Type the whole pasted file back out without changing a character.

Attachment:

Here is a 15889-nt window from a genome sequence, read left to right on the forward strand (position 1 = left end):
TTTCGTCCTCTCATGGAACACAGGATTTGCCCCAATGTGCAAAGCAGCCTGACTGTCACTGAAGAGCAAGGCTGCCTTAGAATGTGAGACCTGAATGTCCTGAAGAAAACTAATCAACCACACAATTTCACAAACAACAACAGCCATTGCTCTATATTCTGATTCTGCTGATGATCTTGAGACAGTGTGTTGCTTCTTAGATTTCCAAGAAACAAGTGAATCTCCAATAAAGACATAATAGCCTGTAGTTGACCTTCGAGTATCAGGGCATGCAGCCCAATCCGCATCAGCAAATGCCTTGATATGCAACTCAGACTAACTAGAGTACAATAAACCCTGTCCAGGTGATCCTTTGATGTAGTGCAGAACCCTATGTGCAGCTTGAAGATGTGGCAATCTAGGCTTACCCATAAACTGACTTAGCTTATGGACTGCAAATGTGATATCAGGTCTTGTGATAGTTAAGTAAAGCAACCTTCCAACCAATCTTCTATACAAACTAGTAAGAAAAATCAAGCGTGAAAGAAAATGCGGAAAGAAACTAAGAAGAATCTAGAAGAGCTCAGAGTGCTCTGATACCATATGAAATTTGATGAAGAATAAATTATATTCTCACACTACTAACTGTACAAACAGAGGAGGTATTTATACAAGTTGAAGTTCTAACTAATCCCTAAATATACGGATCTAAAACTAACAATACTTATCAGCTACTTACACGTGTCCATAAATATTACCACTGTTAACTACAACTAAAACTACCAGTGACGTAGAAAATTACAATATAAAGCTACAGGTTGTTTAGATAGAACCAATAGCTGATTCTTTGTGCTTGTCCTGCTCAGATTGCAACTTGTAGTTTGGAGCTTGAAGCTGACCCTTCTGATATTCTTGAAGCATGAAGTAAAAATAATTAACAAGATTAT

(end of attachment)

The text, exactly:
Here is a 15889-nt window from a genome sequence, read left to right on the forward strand (position 1 = left end):
TTTCGTCCTCTCATGGAACACAGGATTTGCCCCAATGTGCAAAGCAGCCTGACTGTCACTGAAGAGCAAGGCTGCCTTAGAATGTGAGACCTGAATGTCCTGAAGAAAACTAATCAACCACACAATTTCACAAACAACAACAGCCATTGCTCTATATTCTGATTCTGCTGATGATCTTGAGACAGTGTGTTGCTTCTTAGATTTCCAAGAAACAAGTGAATCTCCAATAAAGACATAATAGCCTGTAGTTGACCTTCGAGTATCAGGGCATGCAGCCCAATCCGCATCAGCAAATGCCTTGATATGCAACTCAGACTAACTAGAGTACAATAAACCCTGTCCAGGTGATCCTTTGATGTAGTGCAGAACCCTATGTGCAGCTTGAAGATGTGGCAATCTAGGCTTACCCATAAACTGACTTAGCTTATGGACTGCAAATGTGATATCAGGTCTTGTGATAGTTAAGTAAAGCAACCTTCCAACCAATCTTCTATACAAACTAGTAAGAAAAATCAAGCGTGAAAGAAAATGCGGAAAGAAACTAAGAAGAATCTAGAAGAGCTCAGAGTGCTCTGATACCATATGAAATTTGATGAAGAATAAATTATATTCTCACACTACTAACTGTACAAACAGAGGAGGTATTTATACAAGTTGAAGTTCTAACTAATCCCTAAATATACGGATCTAAAACTAACAATACTTATCAGCTACTTACACGTGTCCATAAATATTACCACTGTTAACTACAACTAAAACTACCAGTGACGTAGAAAATTACAATATAAAGCTACAGGTTGTTTAGATAGAACCAATAGCTGATTCTTTGTGCTTGTCCTGCTCAGATTGCAACTTGTAGTTTGGAGCTTGAAGCTGACCCTTCTGATATTCTTGAAGCATGAAGTAAAAATAATTAACAAGATTAT